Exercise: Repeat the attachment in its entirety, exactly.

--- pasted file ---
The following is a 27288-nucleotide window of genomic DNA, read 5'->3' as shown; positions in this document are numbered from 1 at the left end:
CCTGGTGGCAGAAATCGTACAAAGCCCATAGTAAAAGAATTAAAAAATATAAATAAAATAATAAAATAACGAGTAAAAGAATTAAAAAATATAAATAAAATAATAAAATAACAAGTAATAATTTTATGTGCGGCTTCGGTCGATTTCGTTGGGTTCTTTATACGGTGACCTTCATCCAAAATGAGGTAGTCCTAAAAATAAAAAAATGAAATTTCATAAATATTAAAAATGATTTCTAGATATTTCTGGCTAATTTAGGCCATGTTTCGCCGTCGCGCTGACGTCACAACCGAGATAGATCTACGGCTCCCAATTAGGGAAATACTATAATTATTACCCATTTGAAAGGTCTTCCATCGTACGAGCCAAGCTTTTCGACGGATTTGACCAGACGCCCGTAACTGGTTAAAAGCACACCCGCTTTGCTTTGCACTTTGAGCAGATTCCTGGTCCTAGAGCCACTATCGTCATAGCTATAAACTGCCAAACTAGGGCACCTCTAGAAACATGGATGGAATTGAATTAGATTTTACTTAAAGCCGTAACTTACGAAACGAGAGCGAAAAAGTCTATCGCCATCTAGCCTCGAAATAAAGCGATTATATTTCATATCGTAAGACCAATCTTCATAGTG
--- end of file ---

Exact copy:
The following is a 27288-nucleotide window of genomic DNA, read 5'->3' as shown; positions in this document are numbered from 1 at the left end:
CCTGGTGGCAGAAATCGTACAAAGCCCATAGTAAAAGAATTAAAAAATATAAATAAAATAATAAAATAACGAGTAAAAGAATTAAAAAATATAAATAAAATAATAAAATAACAAGTAATAATTTTATGTGCGGCTTCGGTCGATTTCGTTGGGTTCTTTATACGGTGACCTTCATCCAAAATGAGGTAGTCCTAAAAATAAAAAAATGAAATTTCATAAATATTAAAAATGATTTCTAGATATTTCTGGCTAATTTAGGCCATGTTTCGCCGTCGCGCTGACGTCACAACCGAGATAGATCTACGGCTCCCAATTAGGGAAATACTATAATTATTACCCATTTGAAAGGTCTTCCATCGTACGAGCCAAGCTTTTCGACGGATTTGACCAGACGCCCGTAACTGGTTAAAAGCACACCCGCTTTGCTTTGCACTTTGAGCAGATTCCTGGTCCTAGAGCCACTATCGTCATAGCTATAAACTGCCAAACTAGGGCACCTCTAGAAACATGGATGGAATTGAATTAGATTTTACTTAAAGCCGTAACTTACGAAACGAGAGCGAAAAAGTCTATCGCCATCTAGCCTCGAAATAAAGCGATTATATTTCATATCGTAAGACCAATCTTCATAGTG